Valerie Foley

Sometimes things are so stupid they’re barely worth linking to…

In Action, Environment, Medical, Parent issues, Perceptions, Research, Supplements on March 22, 2013 at 10:12 am

On the same day the CDC grudgingly admitted autism numbers in the USA have hit 1 in 50 (1 in 31 boys), another couple of curiosities emerged.

A study, from Harvard University (no less) linking childhood abuse and autism and a woman’s chance of giving birth to a child who would eventually be diagnosed with autism. There were cursory attempts to link the physiological effects of childhood abuse (stress on the immune system, brain chemicals rhubarb, rhubarb) to the creation of a child vulnerable to autism.

Also, a Swedish study linking young grandfathers and autism. I lost the train that logically connected the young grandfathers and autism, while I medicated my son’s seizures and attempted to soothe him from the whole body attack that is a dog barking in the distance. Though I suspect I lost it, because it’s so effing ridiculous that giving it thought would be insulting to my synapses.

It’s hilarious how we are often accused of spurious concept connections as autism parents (oh, the autism/MMR thing is a complete coincidence of timing… oh, he would have learned to control his anger with maturity and not all those whacky diets and supplements etc etc etc) yet ‘science’ can draw the longest bows known to man, and we’re supposed to go, ‘Oh, of course, that makes total sense because someone with Dr in front of their name said it.’

Nothing to see here. Move on. Smile at the doctor or he’ll say you have Somatic Symptom Disorder.

The timing is suspicious. But there’s a bigger suspicion/question/brain conniption.

There is no compulsion currently on anyone to publish research. It’s a big bone of contention in research internationally. So why publish these studies? And why publicise them on the same day as the CDC admissions (oddly impossible to find on the CDC website)?

Can you say, ‘Oh look, an unusual looking butterfly!’?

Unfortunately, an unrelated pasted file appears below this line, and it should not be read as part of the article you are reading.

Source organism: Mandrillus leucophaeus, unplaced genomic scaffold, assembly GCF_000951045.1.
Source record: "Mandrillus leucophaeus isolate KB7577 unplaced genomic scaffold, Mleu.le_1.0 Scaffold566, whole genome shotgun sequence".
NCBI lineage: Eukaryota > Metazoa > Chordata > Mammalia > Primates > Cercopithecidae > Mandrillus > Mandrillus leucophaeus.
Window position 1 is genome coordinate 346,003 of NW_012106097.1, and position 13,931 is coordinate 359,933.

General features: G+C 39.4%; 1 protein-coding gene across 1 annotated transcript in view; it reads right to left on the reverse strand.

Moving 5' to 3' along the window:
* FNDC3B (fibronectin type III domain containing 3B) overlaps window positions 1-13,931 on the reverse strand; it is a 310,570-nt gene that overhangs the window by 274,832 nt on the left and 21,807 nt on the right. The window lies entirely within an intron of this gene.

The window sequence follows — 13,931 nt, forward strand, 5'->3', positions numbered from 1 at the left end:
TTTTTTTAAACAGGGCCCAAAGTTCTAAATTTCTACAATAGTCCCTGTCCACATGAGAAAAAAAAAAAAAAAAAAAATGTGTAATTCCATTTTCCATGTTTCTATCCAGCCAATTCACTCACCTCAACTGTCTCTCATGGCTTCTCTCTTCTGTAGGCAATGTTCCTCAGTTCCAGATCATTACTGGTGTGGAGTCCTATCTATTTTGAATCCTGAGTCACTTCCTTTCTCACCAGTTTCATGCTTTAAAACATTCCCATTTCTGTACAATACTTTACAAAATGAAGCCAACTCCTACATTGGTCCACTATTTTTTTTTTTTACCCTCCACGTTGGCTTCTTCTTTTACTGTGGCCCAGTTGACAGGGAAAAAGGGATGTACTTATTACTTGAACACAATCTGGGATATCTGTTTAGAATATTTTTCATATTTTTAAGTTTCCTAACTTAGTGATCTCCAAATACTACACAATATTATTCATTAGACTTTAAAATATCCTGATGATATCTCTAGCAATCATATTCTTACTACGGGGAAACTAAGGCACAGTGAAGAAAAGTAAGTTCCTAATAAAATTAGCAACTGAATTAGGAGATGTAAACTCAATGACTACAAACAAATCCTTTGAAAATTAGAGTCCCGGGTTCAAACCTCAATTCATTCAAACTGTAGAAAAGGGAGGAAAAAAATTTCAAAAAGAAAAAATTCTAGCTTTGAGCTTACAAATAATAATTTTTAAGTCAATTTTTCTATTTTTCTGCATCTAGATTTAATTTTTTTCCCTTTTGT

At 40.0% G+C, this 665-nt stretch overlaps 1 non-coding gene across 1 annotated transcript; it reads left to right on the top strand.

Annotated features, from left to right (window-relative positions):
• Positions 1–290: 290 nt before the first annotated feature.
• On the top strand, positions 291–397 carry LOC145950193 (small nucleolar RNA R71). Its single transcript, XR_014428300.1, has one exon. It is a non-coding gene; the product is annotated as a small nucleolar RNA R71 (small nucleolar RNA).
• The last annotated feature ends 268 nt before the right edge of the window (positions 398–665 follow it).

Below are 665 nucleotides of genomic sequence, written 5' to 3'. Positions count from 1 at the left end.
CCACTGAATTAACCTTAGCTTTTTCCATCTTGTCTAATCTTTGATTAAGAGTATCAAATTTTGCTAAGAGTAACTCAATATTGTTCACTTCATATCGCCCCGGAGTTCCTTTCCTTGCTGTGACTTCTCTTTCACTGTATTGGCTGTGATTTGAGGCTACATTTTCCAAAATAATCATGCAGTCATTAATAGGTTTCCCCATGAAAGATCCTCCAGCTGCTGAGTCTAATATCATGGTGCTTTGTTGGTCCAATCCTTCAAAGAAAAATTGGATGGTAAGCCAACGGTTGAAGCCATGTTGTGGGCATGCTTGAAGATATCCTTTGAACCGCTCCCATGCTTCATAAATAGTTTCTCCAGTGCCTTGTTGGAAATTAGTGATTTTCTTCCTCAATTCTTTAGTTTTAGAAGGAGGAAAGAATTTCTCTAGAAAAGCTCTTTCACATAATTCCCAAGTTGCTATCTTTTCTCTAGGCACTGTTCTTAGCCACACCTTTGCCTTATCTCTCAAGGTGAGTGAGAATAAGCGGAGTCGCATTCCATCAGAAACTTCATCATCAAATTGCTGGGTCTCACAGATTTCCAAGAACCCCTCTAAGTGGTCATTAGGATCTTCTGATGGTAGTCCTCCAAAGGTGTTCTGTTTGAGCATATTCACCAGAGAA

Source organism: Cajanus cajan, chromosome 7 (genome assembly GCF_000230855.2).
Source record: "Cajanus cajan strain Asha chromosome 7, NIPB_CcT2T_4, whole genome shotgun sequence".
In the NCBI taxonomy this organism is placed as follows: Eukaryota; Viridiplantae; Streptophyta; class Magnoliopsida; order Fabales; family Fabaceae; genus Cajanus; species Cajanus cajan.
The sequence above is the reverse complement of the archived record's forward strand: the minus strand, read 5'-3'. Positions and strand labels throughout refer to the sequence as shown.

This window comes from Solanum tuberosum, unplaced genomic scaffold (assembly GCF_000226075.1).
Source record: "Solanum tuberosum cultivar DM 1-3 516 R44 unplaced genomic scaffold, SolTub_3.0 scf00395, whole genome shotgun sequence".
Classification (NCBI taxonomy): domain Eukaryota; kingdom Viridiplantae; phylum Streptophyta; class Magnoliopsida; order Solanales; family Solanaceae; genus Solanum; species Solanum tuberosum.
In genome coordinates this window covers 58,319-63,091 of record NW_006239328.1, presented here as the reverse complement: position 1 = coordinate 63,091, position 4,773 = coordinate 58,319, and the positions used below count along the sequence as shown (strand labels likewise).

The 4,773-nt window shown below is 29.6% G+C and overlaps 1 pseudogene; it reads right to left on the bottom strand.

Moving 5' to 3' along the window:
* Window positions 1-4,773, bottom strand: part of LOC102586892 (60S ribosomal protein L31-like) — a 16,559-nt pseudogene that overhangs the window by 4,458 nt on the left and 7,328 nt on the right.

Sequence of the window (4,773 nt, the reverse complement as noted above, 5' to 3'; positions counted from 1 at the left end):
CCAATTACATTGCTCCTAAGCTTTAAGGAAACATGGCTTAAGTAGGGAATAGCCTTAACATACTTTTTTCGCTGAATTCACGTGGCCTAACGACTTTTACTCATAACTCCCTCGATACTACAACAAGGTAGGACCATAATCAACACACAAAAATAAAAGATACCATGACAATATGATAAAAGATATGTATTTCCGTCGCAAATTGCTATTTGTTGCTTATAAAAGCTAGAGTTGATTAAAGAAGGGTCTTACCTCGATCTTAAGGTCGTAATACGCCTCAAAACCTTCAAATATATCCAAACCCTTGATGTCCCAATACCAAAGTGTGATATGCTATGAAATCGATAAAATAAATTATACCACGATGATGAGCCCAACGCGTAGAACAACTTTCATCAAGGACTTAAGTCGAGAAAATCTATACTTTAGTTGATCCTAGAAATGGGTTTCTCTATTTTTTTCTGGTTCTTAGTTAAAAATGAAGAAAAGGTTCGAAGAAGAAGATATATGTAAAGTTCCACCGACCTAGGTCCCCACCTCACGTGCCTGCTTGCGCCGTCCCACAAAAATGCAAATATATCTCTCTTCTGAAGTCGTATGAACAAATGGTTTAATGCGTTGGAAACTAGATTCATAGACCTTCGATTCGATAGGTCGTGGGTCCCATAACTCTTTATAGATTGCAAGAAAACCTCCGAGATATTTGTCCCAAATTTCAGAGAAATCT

Many folk way smarter and better connected than me have spoken about the importance of the international community waking up and smelling the autism flavoured coffee.

My rant for today is about why in heavens name we are persisting in ‘studying’ things we cannot control?

I have absolutely no control over the fact that both my grandfathers were well advanced in age by the time I was born. I also have no control over whether I suffered abuse as a child (OK, I know that’s marginally contentious and if you want to see how insanely dinosaur like some members of the Australian media are about issues like this, click here.)

I have control over… um, wow… just about everything else. What I eat, what I wear, what chemicals I use and consume, where I live, how I sleep, what I put in/on/around my body, and let’s not even start on the choices I make about my child. We have control over those things. We all do.

Why are we not studying them?

Where’s the funding for the ‘how about a year without E numbers?’ study?

Who’s the Bill Gates of NOT filling our bodies full of foreign substances?

We are being fed the information that it is important to feed us.

And we are living with the consequences of not questioning it.

Even my cranky old grandfather would have been able to see that.

Before he died.

Old.

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